Coming to India from South Africa


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Even though 13 hours is a long time, the time passed by very pleasantly as we flew with the awarded flight company Emirates from Cape Town through Dubai to Mumbai. They had great service, excellent food and a huge selection of movies and entertainment, which made the time go by quickly.
When we first had come through the strict customs, we were met with a humid and hot climate in Mumbai. Our concerns for malaria were quite big, as we quickly collected bites from the mosquitos that were swarming around us outside the airport.
 
Even though the time was close to midnight, the streets were crowded with playing kids, pushy sellers, dogs, goats and cows. As we seemed to be the only western people among hundreds of mostly really poor Indians, we were met with staring gazes and the kids were running up to us in excitement to greet us with the few English words that they knew: “hello mister, what’s your name, mister?” The new impressions we had gotten from walking around for nearly an hour was enough to make us really exhausted, and we were relieved once we got to our hotel VITS, which finally could make us more relaxed and prepared for the next days in the worlds third biggest city: Mumbai.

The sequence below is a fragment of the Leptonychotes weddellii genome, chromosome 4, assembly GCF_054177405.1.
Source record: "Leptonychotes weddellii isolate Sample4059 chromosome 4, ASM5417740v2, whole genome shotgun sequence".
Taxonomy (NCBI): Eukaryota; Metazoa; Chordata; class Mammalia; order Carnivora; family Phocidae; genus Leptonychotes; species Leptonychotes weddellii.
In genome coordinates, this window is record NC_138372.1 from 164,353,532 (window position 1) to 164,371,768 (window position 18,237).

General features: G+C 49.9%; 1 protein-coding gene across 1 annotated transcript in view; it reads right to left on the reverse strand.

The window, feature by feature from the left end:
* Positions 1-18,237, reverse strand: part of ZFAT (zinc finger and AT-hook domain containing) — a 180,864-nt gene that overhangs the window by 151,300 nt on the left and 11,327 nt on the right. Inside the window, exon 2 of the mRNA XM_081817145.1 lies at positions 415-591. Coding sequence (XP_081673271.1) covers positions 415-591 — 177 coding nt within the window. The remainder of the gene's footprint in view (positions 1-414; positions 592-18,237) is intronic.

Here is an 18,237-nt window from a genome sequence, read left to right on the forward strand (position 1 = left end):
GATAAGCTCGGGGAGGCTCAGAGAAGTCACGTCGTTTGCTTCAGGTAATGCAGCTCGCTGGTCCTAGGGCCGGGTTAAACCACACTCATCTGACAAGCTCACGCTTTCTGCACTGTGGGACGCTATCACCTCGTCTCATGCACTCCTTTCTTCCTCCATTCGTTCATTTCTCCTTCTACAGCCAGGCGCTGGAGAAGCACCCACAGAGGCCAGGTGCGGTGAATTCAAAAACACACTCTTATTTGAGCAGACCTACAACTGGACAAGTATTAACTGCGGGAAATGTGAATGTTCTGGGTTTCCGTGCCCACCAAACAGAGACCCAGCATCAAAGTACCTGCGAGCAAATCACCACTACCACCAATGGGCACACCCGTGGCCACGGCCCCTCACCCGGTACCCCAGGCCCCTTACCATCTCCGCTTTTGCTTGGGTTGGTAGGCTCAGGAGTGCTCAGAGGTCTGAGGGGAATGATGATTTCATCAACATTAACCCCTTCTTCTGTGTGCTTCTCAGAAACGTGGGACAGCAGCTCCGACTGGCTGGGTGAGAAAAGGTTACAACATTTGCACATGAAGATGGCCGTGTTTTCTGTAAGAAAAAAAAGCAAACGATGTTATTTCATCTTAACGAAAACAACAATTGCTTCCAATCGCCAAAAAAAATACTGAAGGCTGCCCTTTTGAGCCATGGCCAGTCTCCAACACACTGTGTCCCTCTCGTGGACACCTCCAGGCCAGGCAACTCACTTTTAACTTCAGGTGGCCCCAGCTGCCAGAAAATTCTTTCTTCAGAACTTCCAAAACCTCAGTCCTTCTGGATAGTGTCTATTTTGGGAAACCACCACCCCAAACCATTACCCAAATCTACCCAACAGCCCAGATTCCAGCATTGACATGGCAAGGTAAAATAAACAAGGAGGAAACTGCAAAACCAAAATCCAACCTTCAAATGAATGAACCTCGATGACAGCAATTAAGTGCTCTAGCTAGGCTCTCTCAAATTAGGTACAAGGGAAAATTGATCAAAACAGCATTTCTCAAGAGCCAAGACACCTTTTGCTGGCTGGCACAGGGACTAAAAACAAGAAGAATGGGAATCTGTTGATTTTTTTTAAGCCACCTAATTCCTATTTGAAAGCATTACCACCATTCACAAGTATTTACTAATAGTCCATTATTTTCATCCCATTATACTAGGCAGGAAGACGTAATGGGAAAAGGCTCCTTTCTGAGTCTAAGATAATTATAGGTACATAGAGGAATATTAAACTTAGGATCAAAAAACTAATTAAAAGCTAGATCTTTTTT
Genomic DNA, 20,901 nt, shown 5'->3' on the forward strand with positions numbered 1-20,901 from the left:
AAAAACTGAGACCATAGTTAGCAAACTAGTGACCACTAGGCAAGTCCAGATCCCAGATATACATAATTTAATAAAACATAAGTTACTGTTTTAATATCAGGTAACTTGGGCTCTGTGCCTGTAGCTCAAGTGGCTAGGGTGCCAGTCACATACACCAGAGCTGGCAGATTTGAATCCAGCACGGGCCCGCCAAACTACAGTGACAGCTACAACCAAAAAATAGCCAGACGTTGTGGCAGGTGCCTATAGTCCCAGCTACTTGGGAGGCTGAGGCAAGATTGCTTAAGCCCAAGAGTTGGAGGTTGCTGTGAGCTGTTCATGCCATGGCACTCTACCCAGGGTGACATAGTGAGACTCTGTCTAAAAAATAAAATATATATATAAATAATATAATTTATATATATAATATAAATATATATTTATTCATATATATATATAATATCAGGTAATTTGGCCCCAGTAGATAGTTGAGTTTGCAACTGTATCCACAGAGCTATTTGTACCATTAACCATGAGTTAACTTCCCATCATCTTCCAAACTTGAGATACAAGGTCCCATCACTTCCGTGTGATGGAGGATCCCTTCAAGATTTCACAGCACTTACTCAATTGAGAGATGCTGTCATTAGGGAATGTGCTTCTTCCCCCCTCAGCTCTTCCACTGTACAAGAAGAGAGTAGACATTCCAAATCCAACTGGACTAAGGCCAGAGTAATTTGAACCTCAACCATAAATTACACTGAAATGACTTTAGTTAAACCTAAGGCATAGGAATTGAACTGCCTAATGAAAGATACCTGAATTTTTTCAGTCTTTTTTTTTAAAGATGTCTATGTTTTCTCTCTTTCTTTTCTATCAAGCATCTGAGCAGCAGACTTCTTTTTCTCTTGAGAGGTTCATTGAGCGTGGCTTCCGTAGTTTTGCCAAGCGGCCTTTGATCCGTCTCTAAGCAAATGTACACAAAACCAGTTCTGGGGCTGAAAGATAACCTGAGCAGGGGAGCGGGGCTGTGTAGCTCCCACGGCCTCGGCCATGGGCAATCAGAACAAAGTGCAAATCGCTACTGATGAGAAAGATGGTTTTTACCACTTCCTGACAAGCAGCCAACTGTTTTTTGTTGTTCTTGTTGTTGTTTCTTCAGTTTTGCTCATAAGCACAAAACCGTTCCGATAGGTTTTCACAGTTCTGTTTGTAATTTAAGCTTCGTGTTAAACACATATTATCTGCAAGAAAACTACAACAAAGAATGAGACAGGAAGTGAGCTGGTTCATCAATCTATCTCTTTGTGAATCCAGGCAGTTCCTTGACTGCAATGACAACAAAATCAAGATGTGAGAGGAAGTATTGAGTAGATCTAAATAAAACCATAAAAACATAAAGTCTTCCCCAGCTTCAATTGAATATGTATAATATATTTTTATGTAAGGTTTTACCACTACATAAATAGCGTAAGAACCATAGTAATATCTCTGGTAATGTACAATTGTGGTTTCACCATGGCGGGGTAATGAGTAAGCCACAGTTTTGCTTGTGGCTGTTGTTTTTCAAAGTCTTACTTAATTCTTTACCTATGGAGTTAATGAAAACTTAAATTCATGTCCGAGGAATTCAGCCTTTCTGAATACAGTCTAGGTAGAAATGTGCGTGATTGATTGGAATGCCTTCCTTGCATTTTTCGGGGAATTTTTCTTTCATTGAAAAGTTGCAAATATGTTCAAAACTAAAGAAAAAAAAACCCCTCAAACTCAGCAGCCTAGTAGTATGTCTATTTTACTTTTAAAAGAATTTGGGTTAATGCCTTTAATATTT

After two days of isolation in a luxurious hotelroom, we were once again prepared to face the busy streets of Mumbai. We had decided to go on a boat cruise to see the famous Elephant Island, the temple caves and the Gateway of India, before we found a new, much cheaper hotel in downtown Mumbai, Colaba. The hotel we decided to go for was called “The Indian Guest House”, and was the same hotel where Australias most wanted, Robert Langdon had been staying in the beginning of his book “Shantaram” (which is an increadiby good book of 900 pages describing life in Mumbai by an Australian prison refugee). The restaurant Leopolds, where a lot of the book also takes place, also had to be visited, and had good food and drinks, even though it was very overpriced. The waiter also showed us bulletmarks in the walls, from the terrorist attack where 10 shooters had killed 164 people in wild shooting sprees. The famous hotel cost no more than or 30 NOK a night, but was a horrible place to stay with fungus on the walls, short separation walls (which kind of made it like sharing a room with the rest of the hotel) and no air-condition (which made us hardly sleep at night), but it was cheap and it was the most central place we could find in the overcrowded city of Mumbai.

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